Lingo, a PTGi company, is a real linear, bare bones option for residential voice service. This is neither to their credit or discredit, as with Lingo, you essentially get exactly what you need for VoIP. As advertised, Lingo does offer a “break from your overpriced phone company”, with unlimited local and long-distance calling across the US and to 45 countries in their World Unlimited Plan. I’ll go over some of their plans in a moment, and will continue by saying they are all very attractively presented in their tidy, organized site.
I’ll start with their cheapest packages – which are equally $23.95 for slightly different offerings. The World Unlimited Plan, as mentioned above, boasts unlimited calls across the U.S & 45 countries, while the World Select Plan, offers unlimited calling across the US and Canada with an inclusion of 1000 minutes and calling to 65+ Countries.
Though I did more research as to why there’s no price difference to the World Select Plan (since it seems better), I really didn’t find much. My guess is Lingo is simply trying to make options available to cater to certain users’ needs. A fairly diligent practice, though seeing that package rolled into one might be a little more logical to me. Perhaps I’m missing something here, but I’d candidly go with the World Unlimited Plan, pending it had the countries I called most often rather than the additional 25+ that aren’t on that list.
Their largest, most expensive package comes in the World Unlimited Plus Mobile, which is $56.95 a month, including landline calling to 45 countries as well as the U.S., unlimited, plus 1800 minutes to mobile phones in 25 countries. That seems to cover it and I don’t foresee anyone going over as that’s a pretty hefty bundle. It is worth noting that all of the above packages come with a complimentary first month, and Lingo has no contracts to speak of (this promotion will end 10/15/12). Their home page has a menu for checking number portability, so you can clear that up before you go ahead and sign on with them. Lingo Mobile is also available, in World Unlimited and Lingo Mobile Only packages, $33.90 after the first free month, and $23.95 after the first month of $4.95, respectively.
My impression of Lingo? Well, you get what you pay for and not all that much more. If it fits your needs, then fantastic – I couldn’t be happier for you. On the other hand, if you’re looking for a more advanced system, look elsewhere. Lingo is for the cost-conscious, casual residential VoIP user and goes for a great price if that explains you. It’s not that there’s any shame in being so, it’s that there’s something that really bothers me about false advertising. Giving me free equipment in exchange for a collateral subscription over the course of at least year, is something to neither be respected or abused (nobody reads the fine print these days – be honest). Lingo isn’t alone in this by any means, as many companies do it, but as an educated consumer, I demand much more from companies competing for my business – putting an asterisk next to everything makes me uneasy. In the words of Forrest Gump, that’s all I have to say about that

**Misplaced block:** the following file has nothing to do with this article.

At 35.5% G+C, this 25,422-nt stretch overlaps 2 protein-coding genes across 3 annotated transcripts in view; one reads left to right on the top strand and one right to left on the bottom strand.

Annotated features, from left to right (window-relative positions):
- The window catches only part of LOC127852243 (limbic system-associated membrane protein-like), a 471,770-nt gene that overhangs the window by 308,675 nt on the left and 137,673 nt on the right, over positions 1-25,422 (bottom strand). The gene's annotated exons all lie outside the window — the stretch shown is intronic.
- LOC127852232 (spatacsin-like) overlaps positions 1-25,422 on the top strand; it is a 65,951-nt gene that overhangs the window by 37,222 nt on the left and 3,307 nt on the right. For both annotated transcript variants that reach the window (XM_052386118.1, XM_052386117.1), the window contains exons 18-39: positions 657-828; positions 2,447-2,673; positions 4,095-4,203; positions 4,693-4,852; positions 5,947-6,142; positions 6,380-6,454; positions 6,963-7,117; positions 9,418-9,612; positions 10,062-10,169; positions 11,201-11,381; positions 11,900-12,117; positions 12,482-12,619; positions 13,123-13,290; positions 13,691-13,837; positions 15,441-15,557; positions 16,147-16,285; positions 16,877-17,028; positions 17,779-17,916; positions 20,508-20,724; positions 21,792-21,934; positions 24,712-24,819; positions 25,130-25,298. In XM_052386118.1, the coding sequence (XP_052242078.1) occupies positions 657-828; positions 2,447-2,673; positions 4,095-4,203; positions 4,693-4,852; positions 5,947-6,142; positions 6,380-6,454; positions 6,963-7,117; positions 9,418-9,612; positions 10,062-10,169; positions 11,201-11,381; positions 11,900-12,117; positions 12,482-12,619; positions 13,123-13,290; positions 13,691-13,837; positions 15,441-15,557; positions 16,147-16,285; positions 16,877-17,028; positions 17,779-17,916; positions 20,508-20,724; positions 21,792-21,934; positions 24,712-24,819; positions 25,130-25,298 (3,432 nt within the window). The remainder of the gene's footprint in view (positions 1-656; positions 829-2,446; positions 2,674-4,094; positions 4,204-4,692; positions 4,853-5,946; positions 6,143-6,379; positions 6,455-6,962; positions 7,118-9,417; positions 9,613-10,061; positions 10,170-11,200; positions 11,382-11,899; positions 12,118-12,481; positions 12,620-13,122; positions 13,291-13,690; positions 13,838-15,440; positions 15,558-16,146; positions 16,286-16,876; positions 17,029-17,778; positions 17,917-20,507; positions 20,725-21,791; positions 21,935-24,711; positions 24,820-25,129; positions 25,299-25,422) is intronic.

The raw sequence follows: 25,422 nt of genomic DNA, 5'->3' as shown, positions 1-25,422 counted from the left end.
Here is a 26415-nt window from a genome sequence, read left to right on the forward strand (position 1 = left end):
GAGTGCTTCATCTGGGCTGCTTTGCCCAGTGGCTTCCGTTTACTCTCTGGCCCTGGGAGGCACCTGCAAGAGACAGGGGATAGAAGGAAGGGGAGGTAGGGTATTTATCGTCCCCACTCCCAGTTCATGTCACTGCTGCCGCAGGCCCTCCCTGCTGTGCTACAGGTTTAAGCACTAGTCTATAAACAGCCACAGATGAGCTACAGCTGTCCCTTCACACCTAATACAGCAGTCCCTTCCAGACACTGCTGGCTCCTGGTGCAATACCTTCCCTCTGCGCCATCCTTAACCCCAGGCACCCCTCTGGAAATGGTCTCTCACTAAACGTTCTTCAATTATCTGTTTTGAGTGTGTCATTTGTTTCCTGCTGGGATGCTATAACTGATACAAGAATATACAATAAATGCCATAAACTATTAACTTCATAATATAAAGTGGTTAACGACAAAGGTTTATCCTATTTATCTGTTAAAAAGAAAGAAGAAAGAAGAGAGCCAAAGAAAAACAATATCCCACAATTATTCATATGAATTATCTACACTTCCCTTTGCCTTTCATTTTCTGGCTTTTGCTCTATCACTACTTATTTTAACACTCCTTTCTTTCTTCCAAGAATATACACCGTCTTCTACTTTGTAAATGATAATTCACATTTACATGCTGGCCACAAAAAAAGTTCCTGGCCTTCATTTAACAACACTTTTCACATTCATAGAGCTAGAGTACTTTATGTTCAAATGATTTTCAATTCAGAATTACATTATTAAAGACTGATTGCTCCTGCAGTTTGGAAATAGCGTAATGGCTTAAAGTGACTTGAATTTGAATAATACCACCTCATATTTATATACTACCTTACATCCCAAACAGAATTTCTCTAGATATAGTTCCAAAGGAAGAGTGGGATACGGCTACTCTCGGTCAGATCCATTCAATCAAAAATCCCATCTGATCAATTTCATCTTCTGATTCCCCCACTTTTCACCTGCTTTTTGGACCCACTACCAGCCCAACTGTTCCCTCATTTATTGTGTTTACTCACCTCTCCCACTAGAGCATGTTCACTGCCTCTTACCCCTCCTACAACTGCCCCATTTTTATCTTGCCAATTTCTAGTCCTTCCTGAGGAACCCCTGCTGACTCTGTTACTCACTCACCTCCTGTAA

Lingo’s feature set is all you’d need for your VoIP system, and nothing more. It has call forwarding, simultaneous ring, do not disturb, among others that are pedestrian at best. Lingo does not offer any equipment besides an ATA, which is waived (a $75 value). Still, if you end up cancelling within that first year, “an equipment recovery fee of up to $75 may apply”. Can’t say I didn’t see that one coming – now you can’t either. The only thing you’ll be immune to that is waived is activation (a $29.95 value). Again, I’m hardly impressed by this and I know the cost of setting up an account is negligible on a provider’s end and should always be free. Shakespeare would have put in best in saying this is “much ado about nothing”
Yes, Lingo is considerably cheaper than other leading Residential VoIP companies, so you’ve got to hand it to them there. If you’ve got a VoIP device or IP phone though, you’re simply out of luck. There is no option to BYOD or even use IP telephony with Lingo. I’d say that’s slightly disappointing, then again, it might be perfect for those looking to make the switch to VoIP by investing in little more than their service (for a year at the very least).